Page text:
What’s in my mRNA vaccine? mRNA vaccine quality analysis using direct RNA sequencing.

The Covid-19 pandemic demonstrated the safety and efficacy of mRNA vaccines, prompting considerable investment in new mRNA treatments. Despite their safety, mRNA quality testing uses methods developed for protein products. Purpose-built mRNA quality tests are needed to streamline mRNA manufacture.
Published in Genetics & Genomics
What’s in my mRNA vaccine? mRNA vaccine quality analysis using direct RNA sequencing.
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At present, therapeutic mRNAs are in vitro transcribed from a linearised DNA template using an RNA polymerase. Each mRNA has a 5’ cap, a poly(A) tail, 5’ and 3’ UTRs, and a coding region, which can encode any protein. The 5’ cap, UTRs, and poly(A) tail are optimised to ensure mRNA stability and translation by the host cell. mRNA quality evaluations test mRNA for a range of critical quality control attributes, including identity, integrity, and purity (e.g. the presence of double-stranded RNAs, off-target RNAs transcribed from the DNA template, and RNAs from contaminating microorganisms). As these contaminants can cause a wide range of detrimental effects to the patient, their identification is important for the safety and efficacy of mRNA therapies.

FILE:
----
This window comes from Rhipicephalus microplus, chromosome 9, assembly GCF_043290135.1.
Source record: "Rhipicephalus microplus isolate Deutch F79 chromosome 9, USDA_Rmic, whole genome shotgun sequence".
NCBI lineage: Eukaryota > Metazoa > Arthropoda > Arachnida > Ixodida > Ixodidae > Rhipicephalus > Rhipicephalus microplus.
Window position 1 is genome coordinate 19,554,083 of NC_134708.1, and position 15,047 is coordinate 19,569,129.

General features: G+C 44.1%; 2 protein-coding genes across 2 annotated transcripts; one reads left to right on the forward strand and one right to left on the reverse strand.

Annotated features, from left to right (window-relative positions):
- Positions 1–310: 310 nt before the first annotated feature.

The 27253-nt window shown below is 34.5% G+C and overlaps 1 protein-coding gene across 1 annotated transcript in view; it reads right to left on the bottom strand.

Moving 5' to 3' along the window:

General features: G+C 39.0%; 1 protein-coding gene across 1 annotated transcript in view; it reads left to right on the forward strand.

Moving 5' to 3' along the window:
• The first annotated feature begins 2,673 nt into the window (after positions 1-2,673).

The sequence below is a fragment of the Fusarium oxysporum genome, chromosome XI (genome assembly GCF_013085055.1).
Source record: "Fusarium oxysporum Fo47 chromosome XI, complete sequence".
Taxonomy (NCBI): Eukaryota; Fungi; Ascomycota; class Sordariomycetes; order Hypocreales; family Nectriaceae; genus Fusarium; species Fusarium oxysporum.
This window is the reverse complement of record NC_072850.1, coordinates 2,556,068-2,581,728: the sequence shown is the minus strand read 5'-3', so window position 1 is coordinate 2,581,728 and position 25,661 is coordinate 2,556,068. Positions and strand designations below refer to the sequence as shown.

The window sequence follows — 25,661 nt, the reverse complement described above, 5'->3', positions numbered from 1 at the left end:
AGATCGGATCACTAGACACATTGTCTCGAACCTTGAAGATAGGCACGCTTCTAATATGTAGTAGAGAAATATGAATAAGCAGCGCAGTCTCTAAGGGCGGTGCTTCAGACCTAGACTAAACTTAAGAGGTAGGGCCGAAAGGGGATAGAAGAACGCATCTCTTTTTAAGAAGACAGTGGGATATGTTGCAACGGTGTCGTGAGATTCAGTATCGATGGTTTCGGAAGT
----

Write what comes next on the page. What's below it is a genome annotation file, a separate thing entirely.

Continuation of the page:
Currently, the mRNA manufacturing industry employs a range of protocols to test mRNA quality. These include Sanger sequencing, capillary electrophoresis, Mass Spectrometry, IP-RP HPLC, and immunoblotting. However, supporting such a range of tests can be time-consuming and expensive.

For more than a decade, RNA sequencing has been used for gene expression and splice variant analyses, however to date, it has not been used extensively in mRNA vaccine quality testing. Our research aimed to test whether RNA sequencing could be used to analyse mRNA vaccine quality. DNA sequencing was also used to investigate the quality of the plasmid DNA template. Our team developed a comprehensive method for mRNA vaccine quality testing using Oxford Nanopore sequencing and a custom bioinformatics pipeline.